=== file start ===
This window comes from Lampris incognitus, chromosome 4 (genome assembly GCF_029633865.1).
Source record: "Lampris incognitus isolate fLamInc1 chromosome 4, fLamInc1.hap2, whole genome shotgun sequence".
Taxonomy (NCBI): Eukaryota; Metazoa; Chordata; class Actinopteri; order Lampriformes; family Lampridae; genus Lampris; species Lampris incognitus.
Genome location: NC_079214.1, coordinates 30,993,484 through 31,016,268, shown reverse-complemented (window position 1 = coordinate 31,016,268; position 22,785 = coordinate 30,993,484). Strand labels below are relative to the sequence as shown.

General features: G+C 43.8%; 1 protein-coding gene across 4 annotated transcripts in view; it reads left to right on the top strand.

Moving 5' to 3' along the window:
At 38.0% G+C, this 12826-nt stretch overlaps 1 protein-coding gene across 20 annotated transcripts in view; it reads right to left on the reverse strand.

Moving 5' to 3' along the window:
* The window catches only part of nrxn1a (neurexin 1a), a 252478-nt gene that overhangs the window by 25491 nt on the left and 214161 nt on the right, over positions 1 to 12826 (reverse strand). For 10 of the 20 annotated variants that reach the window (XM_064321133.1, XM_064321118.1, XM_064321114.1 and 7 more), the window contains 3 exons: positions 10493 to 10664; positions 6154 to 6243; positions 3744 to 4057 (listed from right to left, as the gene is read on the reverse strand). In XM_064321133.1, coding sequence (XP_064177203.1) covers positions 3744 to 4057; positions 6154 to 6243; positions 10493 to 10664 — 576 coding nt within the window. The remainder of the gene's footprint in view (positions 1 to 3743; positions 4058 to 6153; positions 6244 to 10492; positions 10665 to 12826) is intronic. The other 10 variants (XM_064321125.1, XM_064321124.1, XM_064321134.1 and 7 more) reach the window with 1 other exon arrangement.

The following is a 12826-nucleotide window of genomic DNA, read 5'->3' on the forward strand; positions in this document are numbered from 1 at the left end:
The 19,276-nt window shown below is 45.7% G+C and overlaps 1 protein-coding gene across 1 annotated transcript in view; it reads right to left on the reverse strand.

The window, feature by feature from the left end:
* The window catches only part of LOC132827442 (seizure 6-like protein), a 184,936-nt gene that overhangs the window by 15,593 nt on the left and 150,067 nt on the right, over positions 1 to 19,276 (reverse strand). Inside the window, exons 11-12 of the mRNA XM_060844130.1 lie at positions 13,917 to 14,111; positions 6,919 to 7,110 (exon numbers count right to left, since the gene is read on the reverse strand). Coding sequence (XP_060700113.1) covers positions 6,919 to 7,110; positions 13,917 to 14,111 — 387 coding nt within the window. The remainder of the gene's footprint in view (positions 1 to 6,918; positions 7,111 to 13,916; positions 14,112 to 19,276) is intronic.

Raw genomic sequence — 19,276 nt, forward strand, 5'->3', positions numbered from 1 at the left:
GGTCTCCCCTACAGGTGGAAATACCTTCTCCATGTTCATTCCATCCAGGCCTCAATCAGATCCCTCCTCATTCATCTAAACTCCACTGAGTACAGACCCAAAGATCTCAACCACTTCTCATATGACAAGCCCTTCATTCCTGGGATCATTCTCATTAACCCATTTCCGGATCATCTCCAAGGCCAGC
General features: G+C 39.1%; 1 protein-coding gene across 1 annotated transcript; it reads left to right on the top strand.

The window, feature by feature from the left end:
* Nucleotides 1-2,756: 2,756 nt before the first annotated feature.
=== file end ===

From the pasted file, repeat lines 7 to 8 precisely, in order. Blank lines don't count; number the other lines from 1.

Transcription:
At 38.0% G+C, this 12826-nt stretch overlaps 1 protein-coding gene across 20 annotated transcripts in view; it reads right to left on the reverse strand.

Moving 5' to 3' along the window: